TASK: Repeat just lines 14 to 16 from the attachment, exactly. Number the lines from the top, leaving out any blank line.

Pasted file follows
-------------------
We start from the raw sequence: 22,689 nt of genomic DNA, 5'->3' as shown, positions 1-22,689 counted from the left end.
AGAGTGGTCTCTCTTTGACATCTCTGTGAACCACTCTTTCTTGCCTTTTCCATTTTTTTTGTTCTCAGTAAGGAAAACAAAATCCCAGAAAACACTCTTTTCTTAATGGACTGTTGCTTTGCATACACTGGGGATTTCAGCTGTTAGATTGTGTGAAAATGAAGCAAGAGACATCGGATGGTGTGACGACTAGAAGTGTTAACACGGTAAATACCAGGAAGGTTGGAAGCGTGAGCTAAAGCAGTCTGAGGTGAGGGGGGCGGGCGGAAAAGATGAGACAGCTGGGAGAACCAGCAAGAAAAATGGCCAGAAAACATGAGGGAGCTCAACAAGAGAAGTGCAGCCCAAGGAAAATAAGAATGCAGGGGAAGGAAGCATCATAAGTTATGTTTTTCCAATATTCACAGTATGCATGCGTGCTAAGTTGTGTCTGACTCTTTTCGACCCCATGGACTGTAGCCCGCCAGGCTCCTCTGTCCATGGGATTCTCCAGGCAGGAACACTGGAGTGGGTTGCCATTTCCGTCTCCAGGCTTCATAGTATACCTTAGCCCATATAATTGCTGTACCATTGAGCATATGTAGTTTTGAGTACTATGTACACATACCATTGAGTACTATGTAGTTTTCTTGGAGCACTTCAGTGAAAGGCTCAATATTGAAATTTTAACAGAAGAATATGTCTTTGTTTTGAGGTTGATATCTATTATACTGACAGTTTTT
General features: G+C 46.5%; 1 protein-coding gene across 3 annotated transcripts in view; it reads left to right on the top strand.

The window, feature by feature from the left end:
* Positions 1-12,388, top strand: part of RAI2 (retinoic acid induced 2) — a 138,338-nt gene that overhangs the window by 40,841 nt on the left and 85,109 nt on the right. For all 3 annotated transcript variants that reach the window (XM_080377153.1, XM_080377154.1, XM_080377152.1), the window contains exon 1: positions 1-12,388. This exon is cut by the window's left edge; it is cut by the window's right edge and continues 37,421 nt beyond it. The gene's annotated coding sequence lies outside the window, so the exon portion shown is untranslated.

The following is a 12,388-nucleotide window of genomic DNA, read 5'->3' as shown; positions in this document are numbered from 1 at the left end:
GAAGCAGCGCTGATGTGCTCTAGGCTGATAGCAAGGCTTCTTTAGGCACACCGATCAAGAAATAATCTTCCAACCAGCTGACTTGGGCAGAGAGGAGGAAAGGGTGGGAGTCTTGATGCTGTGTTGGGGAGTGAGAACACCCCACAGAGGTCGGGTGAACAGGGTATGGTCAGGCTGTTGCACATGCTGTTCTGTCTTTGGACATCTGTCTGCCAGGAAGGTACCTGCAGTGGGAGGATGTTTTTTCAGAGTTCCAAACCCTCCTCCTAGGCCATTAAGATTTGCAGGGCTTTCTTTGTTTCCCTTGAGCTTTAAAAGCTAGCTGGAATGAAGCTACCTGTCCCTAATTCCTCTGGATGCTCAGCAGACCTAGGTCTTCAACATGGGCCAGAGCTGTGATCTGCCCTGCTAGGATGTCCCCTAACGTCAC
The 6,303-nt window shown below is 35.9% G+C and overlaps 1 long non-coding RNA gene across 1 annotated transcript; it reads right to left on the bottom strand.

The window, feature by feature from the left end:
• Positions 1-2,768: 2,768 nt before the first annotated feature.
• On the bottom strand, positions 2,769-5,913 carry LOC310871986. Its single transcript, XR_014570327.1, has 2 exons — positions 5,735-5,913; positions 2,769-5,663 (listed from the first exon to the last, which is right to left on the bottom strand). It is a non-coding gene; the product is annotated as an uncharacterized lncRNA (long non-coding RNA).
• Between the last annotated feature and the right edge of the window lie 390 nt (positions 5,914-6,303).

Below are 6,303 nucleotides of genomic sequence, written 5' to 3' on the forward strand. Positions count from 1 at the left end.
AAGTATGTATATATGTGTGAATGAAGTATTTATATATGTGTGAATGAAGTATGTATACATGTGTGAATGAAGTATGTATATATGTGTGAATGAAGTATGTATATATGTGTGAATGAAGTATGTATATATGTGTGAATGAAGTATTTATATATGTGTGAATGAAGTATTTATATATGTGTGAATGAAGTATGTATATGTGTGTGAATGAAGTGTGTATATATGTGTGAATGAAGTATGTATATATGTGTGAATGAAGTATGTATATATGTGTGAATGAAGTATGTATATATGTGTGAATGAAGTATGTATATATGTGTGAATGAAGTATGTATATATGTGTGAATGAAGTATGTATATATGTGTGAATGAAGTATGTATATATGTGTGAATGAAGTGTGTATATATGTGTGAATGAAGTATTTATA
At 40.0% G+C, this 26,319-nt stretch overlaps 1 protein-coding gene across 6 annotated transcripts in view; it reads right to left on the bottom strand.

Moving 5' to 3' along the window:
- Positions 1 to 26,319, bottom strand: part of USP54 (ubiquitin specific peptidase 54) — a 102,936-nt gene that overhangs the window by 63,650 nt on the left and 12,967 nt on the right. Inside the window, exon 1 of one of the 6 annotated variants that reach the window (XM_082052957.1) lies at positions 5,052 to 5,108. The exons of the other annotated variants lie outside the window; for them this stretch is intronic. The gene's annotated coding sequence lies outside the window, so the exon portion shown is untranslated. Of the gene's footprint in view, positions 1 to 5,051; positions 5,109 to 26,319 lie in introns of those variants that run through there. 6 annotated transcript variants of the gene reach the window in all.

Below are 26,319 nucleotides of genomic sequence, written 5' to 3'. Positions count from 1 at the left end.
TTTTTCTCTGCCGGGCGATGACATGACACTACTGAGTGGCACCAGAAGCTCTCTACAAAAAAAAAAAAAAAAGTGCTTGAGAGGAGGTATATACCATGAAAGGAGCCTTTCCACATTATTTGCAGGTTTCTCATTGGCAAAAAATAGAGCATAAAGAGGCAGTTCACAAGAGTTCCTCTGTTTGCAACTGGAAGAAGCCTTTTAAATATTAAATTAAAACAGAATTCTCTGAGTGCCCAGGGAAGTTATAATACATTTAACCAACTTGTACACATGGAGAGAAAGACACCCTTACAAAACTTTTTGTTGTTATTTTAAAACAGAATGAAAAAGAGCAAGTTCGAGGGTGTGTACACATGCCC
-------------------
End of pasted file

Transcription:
AAGTATGTATATATGTGTGAATGAAGTATTTATATATGTGTGAATGAAGTATGTATACATGTGTGAATGAAGTATGTATATATGTGTGAATGAAGTATGTATATATGTGTGAATGAAGTATGTATATATGTGTGAATGAAGTATTTATATATGTGTGAATGAAGTATTTATATATGTGTGAATGAAGTATGTATATGTGTGTGAATGAAGTGTGTATATATGTGTGAATGAAGTATGTATATATGTGTGAATGAAGTATGTATATATGTGTGAATGAAGTATGTATATATGTGTGAATGAAGTATGTATATATGTGTGAATGAAGTATGTATATATGTGTGAATGAAGTATGTATATATGTGTGAATGAAGTATGTATATATGTGTGAATGAAGTGTGTATATATGTGTGAATGAAGTATTTATA
At 40.0% G+C, this 26,319-nt stretch overlaps 1 protein-coding gene across 6 annotated transcripts in view; it reads right to left on the bottom strand.

Moving 5' to 3' along the window: